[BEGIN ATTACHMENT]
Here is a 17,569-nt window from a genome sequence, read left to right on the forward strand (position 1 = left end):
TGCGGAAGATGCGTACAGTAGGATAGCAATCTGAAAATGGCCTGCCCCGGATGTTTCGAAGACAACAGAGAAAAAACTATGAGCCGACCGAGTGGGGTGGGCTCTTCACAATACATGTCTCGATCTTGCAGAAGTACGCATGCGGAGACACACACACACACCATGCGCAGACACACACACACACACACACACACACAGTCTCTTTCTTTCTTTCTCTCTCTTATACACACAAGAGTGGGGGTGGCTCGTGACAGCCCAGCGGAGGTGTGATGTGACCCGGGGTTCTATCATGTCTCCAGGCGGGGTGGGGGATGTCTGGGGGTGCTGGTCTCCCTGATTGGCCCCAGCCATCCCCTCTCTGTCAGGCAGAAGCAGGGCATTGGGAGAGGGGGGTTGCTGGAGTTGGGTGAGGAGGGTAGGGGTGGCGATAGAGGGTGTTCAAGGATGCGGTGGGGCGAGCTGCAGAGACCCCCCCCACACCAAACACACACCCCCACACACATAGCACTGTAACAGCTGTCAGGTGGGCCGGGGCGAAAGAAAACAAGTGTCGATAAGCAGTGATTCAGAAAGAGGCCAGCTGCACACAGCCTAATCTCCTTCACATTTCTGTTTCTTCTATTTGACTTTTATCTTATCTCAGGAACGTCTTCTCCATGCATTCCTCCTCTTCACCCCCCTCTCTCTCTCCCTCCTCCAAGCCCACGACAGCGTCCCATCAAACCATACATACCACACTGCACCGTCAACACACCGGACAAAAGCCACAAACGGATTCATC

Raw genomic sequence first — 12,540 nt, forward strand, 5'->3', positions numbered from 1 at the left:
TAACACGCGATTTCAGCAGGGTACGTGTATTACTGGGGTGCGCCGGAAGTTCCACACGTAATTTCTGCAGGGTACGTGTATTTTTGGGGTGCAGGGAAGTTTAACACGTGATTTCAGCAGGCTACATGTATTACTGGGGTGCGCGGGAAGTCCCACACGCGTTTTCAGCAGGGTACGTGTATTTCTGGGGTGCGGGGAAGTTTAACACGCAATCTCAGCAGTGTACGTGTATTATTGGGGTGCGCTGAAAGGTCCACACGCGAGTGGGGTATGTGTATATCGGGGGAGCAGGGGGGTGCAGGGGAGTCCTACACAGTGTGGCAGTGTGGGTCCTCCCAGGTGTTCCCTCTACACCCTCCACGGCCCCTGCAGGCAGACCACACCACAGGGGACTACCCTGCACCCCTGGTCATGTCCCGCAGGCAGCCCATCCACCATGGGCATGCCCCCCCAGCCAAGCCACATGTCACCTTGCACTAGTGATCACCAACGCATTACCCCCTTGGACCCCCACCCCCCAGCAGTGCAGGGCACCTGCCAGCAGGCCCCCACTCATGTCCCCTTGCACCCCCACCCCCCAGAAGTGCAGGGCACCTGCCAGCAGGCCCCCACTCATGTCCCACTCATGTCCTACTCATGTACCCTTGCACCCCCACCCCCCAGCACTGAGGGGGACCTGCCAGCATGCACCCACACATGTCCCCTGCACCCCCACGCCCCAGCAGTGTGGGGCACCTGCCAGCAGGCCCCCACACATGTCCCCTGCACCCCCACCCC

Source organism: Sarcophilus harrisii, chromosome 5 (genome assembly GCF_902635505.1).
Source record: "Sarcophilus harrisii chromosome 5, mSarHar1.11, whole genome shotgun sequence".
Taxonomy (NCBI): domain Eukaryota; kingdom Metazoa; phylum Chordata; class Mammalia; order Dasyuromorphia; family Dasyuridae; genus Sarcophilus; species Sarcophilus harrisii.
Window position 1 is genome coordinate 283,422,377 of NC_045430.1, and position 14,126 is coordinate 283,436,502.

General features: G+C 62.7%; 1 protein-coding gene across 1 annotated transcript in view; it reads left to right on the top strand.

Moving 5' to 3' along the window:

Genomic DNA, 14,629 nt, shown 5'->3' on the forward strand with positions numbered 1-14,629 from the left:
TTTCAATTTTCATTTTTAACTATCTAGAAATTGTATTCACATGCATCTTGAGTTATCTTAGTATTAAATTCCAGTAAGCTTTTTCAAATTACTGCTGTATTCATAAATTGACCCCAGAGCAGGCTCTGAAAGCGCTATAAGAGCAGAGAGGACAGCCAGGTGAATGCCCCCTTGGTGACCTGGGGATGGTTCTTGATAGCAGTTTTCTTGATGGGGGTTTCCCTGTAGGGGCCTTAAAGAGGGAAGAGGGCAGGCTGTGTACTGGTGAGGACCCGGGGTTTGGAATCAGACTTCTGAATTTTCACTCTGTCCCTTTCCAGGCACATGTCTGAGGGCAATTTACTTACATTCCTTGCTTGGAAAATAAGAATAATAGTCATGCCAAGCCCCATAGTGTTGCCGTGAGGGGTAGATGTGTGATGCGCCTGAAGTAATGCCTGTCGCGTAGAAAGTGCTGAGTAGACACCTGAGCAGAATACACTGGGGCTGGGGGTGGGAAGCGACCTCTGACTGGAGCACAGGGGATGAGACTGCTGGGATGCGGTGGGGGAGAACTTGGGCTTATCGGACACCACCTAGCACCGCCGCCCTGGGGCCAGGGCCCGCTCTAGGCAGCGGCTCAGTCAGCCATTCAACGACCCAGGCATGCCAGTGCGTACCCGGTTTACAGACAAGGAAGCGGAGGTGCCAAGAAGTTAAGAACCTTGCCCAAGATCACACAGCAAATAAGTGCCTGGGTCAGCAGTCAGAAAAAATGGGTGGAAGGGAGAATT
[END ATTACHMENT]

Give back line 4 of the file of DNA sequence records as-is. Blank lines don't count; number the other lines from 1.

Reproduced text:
TAACACGCGATTTCAGCAGGGTACGTGTATTACTGGGGTGCGCCGGAAGTTCCACACGTAATTTCTGCAGGGTACGTGTATTTTTGGGGTGCAGGGAAGTTTAACACGTGATTTCAGCAGGCTACATGTATTACTGGGGTGCGCGGGAAGTCCCACACGCGTTTTCAGCAGGGTACGTGTATTTCTGGGGTGCGGGGAAGTTTAACACGCAATCTCAGCAGTGTACGTGTATTATTGGGGTGCGCTGAAAGGTCCACACGCGAGTGGGGTATGTGTATATCGGGGGAGCAGGGGGGTGCAGGGGAGTCCTACACAGTGTGGCAGTGTGGGTCCTCCCAGGTGTTCCCTCTACACCCTCCACGGCCCCTGCAGGCAGACCACACCACAGGGGACTACCCTGCACCCCTGGTCATGTCCCGCAGGCAGCCCATCCACCATGGGCATGCCCCCCCAGCCAAGCCACATGTCACCTTGCACTAGTGATCACCAACGCATTACCCCCTTGGACCCCCACCCCCCAGCAGTGCAGGGCACCTGCCAGCAGGCCCCCACTCATGTCCCCTTGCACCCCCACCCCCCAGAAGTGCAGGGCACCTGCCAGCAGGCCCCCACTCATGTCCCACTCATGTCCTACTCATGTACCCTTGCACCCCCACCCCCCAGCACTGAGGGGGACCTGCCAGCATGCACCCACACATGTCCCCTGCACCCCCACGCCCCAGCAGTGTGGGGCACCTGCCAGCAGGCCCCCACACATGTCCCCTGCACCCCCACCCC